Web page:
In her will, Elizabeth bequeathed a university gown to Glasgow University. The gown was reportedly made for Queen Elizabeth the Queen Mother when she was Duchess of York. This does not appear in the current list of donations at Glasgow University. However, the University’s special collections do include papers and correspondence between Elizabeth Alexander and Henry George Farmer, a musician and Orientalist. Her sister Lily also donated an illuminated Koran.
Ella attended Glasgow School of Art. Her classmates included Margaret MacDonald and her sister Frances, who married the painters Charles Rennie Mackintosh and Herbert Nair respectively.
A class picture from the early 1890s can be found in the Glasgow School of Art Archives. In the picture, used to illustrate this post, Ella is second from left on second back row. Frances MacDonald is far right on front row with Margaret three along.
References to Ella’s work can be found in contemporary newspaper reports of exhibitions. For example, the Glasgow Herald account of the Lady Artists’ Exhibition in 1897[ii] describes a painting by Ella, titled Chrysanthemums, as “not so much a study of flowers as of a girl’s head, the flaunting blossom being chiefly introduced and that most effectively for decorative purposes”. The article describes several other paintings but none are reproduced, a reflection of printing technology at that time. Another account reveals that Ella showed two paintings at the Women’s Exhibition at Earl’s Court in 1900. One of these was a portrait of William Knight Professor of Philosophy at the University of St Andrews. A story in the Dundee Courier the previous year[iii] explains that the painting was paid for by subscription and presented to William Knight by Anna Swanwick, an author and campaigner for women’s education who died later that year.
Valuation rolls from between 1895 and 1920 reveal that both Elizabeth and Ella rented studios in Glasgow, Elizabeth in West George Street and Ella in Bath Street. One of Ella’s studio-neighbours in the 1915 and 1920 rolls was Jessie M McGeehan, who attended Glasgow School of Art at the same time as Ella. Like Ella, she too had sisters who were artists.
In later years Ella become a Christian Scientist and kept an office in Newton Terrace.
Ella died in hospital Inverness from chronic diverticulitis and perforation of her colon. Her death was certified by Dr Cecilia Middleton, who was one of ten women out of a class of 62 to have graduated from Aberdeen University two years previously.
A picture thus emerges of a cultured and privileged background, of a family where education was encouraged and supported and where the four sisters were afforded a degree of independence enabling at least three of them to attend Glasgow School of Art. The sisters also appear to have given back to society through charitable works. There were four sisters, each of whom I would define as a ‘dangerous woman’, whose paths crossed that of many other notable dangerous women in the late 19th /early 20th centuries.
Like the Alexander sisters, I too was born in Glasgow, a hundred years after Elizabeth Helen, who is my third cousin, three times removed.
My parents also valued education. I went to Strathclyde University to study engineering and my sister attended Glasgow University, never realising that a distant cousin had left her mark there many years ago. Paths, which once diverged and petered out, have now re-crossed, if not converged.
The four sisters led interesting lives and were well known, at least in Glasgow, in their time.
However, in the fifty plus years since Lily died they are gradually fading from history as well as memory.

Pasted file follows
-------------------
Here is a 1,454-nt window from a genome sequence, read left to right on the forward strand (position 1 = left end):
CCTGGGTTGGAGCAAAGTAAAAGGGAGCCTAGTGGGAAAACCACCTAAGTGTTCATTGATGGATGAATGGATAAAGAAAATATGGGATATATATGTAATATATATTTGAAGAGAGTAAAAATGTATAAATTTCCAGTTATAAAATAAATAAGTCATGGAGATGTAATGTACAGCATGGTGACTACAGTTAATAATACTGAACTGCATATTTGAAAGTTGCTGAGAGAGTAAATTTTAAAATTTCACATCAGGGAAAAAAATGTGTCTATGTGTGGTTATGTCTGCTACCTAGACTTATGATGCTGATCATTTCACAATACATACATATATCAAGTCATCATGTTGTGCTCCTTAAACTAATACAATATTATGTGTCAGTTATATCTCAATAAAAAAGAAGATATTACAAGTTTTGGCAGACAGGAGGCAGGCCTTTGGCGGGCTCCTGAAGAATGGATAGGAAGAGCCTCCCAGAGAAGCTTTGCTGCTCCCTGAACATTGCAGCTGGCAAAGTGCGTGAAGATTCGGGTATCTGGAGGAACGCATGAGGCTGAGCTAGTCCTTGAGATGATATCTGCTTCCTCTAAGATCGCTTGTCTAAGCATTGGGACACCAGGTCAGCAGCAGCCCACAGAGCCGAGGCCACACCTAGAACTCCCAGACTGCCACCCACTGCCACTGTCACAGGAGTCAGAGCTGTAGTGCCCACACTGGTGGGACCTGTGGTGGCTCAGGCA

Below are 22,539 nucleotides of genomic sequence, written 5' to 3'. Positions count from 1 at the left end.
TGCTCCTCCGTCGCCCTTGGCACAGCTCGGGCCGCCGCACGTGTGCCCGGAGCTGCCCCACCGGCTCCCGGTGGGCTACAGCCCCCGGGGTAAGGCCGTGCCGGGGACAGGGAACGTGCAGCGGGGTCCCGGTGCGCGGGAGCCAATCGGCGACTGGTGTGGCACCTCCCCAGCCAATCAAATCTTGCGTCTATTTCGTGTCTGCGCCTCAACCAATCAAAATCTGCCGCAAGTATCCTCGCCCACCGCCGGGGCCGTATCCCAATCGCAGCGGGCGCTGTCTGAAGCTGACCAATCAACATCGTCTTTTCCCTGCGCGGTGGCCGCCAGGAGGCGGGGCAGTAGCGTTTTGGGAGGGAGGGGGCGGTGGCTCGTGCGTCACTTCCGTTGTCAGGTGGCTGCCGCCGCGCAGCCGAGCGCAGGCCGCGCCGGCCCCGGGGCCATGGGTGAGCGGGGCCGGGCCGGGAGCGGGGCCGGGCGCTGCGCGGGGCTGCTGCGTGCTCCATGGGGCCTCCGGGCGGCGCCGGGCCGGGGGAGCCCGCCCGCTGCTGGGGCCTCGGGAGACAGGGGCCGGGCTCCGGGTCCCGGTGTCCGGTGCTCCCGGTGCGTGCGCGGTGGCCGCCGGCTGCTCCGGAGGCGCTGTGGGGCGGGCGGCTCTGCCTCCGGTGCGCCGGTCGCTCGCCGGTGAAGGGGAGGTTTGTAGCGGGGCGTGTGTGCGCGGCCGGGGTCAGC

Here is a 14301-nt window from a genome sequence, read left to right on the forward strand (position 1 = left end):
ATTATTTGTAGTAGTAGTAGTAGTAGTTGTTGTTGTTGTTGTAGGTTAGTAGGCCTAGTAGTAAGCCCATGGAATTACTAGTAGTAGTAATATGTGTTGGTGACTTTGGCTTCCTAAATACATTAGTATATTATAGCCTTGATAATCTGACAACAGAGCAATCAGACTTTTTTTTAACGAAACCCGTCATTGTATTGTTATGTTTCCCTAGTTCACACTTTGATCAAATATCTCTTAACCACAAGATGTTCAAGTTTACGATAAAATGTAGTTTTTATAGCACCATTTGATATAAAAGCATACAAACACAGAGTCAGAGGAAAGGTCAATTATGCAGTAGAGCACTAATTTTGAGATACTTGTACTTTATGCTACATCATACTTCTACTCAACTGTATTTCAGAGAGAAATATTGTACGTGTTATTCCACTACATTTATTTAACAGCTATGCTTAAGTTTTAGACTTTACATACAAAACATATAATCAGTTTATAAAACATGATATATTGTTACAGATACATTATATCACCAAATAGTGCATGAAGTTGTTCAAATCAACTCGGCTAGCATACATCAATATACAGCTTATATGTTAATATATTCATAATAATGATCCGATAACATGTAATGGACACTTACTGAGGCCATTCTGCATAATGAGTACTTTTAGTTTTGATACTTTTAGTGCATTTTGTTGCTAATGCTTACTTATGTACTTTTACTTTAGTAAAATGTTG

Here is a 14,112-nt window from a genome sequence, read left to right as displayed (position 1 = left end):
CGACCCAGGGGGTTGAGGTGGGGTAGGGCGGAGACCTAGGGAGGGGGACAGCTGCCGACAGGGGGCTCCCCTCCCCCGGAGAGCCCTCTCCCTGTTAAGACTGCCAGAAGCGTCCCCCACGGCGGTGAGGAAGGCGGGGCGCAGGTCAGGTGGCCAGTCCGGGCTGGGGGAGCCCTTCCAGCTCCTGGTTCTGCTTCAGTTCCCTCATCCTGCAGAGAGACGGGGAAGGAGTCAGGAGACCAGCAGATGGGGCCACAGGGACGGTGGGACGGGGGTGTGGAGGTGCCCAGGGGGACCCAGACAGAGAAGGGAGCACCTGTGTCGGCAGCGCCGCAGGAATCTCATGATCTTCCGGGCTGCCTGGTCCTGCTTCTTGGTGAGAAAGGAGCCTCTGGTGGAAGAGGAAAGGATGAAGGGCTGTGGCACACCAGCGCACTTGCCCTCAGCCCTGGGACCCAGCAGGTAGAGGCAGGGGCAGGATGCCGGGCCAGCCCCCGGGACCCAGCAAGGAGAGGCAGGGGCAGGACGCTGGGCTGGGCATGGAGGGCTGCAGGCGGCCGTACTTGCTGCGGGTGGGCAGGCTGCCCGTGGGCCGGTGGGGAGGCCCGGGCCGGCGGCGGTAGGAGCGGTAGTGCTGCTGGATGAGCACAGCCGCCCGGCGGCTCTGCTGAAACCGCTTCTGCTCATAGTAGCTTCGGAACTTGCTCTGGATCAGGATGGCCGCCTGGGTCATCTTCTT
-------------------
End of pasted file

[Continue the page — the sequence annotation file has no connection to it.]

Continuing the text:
Traces of the Alexander sisters remain in statutory registers, in newspapers, and in art and other catalogues. However, I came to realise that errors appear to have crept in.
In particular Ella appears to have been conflated with her sister Elizabeth in some art history accounts and, as a result, written out of (some) histories. For example, the Mapping Sculpture project website has entries for Lily and Elizabeth but not Ella. Initially I attributed this to Ella specialising in paintings rather than sculpture (although the appreciation of Lily Alexander described Ella as a sculptor). However, on closer inspection I noticed that the entry for Elizabeth gives her name as Elizabeth Hean Alexander rather than Elizabeth Helen Alexander (although she too may have decided to incorporate her mother’s maiden name into her name) and that the dates of birth and death given (1868-1942) correspond to Ella’s rather than Elizabeth’s (1862 to 1951): here, Ella’s identity appears to have been subsumed into that of her sister.
- Portrait of an Unknown Academic 1897
- Professor William Angus Knight (1836–1916), LLD 1899
- Reverend Dr George Reith (b.1842) 1909
However as discussed earlier, newspaper accounts of the time confirm that it was Ella, not Elizabeth, who painted the portrait of Professor Knight. One explanation could be that it was Elizabeth who called herself Ella rather than Helen, but it was Elizabeth who registered Ella’s death. One painting at least appears to have been attributed to the wrong sister. The signature on the Portrait of the Unknown Academic is E. Hean Alexander so again this could be Ella (but equally could be Elizabeth).
For me there is something sad about dangerous women disappearing from history in this manner, essentially being airbrushed out through carelessness – achievements being forgotten through a (mistaken) assumption that there could only be one “E. H. Alexander” woman artist in Glasgow at this time.
The Alexander sisters – Elizabeth, Mary, Ella and Lily – were individually and collectively dangerous women: they were different and made a difference. They were creative, expressing themselves through art and music. The sisters also gave back; whether that be the weekly salons they held, documenting the work of others or through charitable works. The details of the lives once (re)discovered also challenge the notion of “genteel spinsters” which prevail. In researching my family tree, I have come to realise that dangerousness is not new but can be forgotten.
I am pleased to have this opportunity to acknowledge the contribution made by each of the Alexander Sisters – four remarkable women in whose footsteps I am proud to follow.
(with thanks to T G McEwan)
[i]Glasgow Herald 16 October 1961
[ii] Glasgow Herald 19 March 1897
[iii] Dundee Courier 4 Sept 1899